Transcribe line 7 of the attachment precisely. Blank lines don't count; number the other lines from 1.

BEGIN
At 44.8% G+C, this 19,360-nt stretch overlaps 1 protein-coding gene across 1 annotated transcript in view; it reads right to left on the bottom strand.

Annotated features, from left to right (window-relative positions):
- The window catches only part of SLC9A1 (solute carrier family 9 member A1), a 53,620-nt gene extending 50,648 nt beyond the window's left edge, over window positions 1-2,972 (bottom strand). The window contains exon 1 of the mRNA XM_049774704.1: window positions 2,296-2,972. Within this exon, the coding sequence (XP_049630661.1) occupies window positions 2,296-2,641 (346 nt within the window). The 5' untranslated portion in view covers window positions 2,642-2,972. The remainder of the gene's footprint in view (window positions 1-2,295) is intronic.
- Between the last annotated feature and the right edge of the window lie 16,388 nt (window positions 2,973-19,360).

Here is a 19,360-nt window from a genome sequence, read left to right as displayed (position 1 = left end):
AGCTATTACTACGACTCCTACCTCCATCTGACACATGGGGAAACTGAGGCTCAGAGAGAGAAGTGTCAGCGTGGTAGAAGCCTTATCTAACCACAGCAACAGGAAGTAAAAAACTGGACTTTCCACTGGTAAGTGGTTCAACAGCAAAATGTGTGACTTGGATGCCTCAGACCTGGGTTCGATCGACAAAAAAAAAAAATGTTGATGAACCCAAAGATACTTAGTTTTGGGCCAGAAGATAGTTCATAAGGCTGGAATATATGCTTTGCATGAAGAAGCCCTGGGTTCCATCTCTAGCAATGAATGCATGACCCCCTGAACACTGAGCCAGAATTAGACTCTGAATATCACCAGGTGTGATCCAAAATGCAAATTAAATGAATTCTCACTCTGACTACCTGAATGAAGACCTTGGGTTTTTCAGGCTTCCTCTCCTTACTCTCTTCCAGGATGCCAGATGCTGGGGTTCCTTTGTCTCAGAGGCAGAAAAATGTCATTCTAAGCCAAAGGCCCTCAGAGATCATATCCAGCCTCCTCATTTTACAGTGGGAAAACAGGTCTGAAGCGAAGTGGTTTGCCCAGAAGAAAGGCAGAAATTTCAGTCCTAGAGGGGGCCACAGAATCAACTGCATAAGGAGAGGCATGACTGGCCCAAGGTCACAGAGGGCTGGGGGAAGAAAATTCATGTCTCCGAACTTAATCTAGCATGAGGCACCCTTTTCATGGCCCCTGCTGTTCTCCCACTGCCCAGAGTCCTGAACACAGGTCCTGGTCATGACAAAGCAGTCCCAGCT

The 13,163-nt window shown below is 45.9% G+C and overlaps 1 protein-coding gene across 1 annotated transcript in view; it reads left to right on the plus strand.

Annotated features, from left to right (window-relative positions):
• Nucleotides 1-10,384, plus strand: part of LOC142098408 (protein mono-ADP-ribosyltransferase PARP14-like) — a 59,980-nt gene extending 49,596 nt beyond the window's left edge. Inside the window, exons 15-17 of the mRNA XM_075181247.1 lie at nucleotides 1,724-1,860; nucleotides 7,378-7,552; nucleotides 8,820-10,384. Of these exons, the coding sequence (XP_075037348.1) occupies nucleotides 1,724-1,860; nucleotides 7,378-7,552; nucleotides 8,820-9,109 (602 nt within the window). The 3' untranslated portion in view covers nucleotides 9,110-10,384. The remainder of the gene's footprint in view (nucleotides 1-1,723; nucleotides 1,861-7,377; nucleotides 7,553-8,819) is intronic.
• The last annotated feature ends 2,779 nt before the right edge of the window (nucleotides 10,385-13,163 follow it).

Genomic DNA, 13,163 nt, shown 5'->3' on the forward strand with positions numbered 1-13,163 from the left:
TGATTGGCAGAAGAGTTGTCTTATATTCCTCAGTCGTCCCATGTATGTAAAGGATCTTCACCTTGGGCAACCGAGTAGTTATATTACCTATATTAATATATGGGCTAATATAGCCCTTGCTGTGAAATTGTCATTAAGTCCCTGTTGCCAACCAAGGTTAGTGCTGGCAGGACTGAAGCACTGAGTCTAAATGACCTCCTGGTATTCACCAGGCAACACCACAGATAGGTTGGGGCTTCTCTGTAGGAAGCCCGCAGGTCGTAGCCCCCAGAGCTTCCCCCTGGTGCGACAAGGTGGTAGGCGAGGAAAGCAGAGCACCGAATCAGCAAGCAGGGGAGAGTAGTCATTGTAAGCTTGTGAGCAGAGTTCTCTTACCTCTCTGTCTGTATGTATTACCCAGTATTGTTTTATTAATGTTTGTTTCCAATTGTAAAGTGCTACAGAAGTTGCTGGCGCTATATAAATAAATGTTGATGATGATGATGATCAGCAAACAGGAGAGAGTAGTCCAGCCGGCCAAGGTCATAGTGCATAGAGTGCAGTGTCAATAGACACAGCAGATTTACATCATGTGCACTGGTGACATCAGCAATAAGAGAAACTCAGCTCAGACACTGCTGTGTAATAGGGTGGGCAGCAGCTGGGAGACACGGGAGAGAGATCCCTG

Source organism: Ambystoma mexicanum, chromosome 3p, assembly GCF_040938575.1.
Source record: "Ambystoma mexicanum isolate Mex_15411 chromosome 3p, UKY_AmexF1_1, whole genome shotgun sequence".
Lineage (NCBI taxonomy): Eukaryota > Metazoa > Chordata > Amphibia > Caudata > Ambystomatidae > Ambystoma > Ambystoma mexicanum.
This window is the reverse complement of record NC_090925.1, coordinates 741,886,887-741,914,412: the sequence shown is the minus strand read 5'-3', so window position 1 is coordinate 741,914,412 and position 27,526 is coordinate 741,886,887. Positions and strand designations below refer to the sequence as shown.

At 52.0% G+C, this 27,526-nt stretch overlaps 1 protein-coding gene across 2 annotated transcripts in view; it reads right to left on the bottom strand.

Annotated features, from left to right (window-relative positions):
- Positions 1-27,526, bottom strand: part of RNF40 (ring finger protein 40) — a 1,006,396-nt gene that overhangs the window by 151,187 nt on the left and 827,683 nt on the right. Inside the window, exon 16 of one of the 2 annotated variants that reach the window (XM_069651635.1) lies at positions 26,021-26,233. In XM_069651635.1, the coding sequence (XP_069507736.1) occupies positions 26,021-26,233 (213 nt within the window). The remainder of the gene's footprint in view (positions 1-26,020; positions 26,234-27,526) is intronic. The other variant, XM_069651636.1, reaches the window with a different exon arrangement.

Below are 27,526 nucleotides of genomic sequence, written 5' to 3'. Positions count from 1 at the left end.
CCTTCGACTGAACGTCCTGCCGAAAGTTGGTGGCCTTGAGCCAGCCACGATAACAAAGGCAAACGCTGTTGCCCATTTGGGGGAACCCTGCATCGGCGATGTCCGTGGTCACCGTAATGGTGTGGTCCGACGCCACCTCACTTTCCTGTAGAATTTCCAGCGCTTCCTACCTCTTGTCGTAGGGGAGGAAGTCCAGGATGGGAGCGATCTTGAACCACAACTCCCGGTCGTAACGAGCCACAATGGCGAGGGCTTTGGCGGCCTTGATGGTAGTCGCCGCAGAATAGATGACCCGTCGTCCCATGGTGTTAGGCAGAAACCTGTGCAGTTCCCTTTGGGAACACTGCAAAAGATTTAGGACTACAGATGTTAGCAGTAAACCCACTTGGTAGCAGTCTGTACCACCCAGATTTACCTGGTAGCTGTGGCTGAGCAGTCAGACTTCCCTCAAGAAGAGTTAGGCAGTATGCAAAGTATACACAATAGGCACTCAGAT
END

The 13,163-nt window shown below is 45.9% G+C and overlaps 1 protein-coding gene across 1 annotated transcript in view; it reads left to right on the plus strand.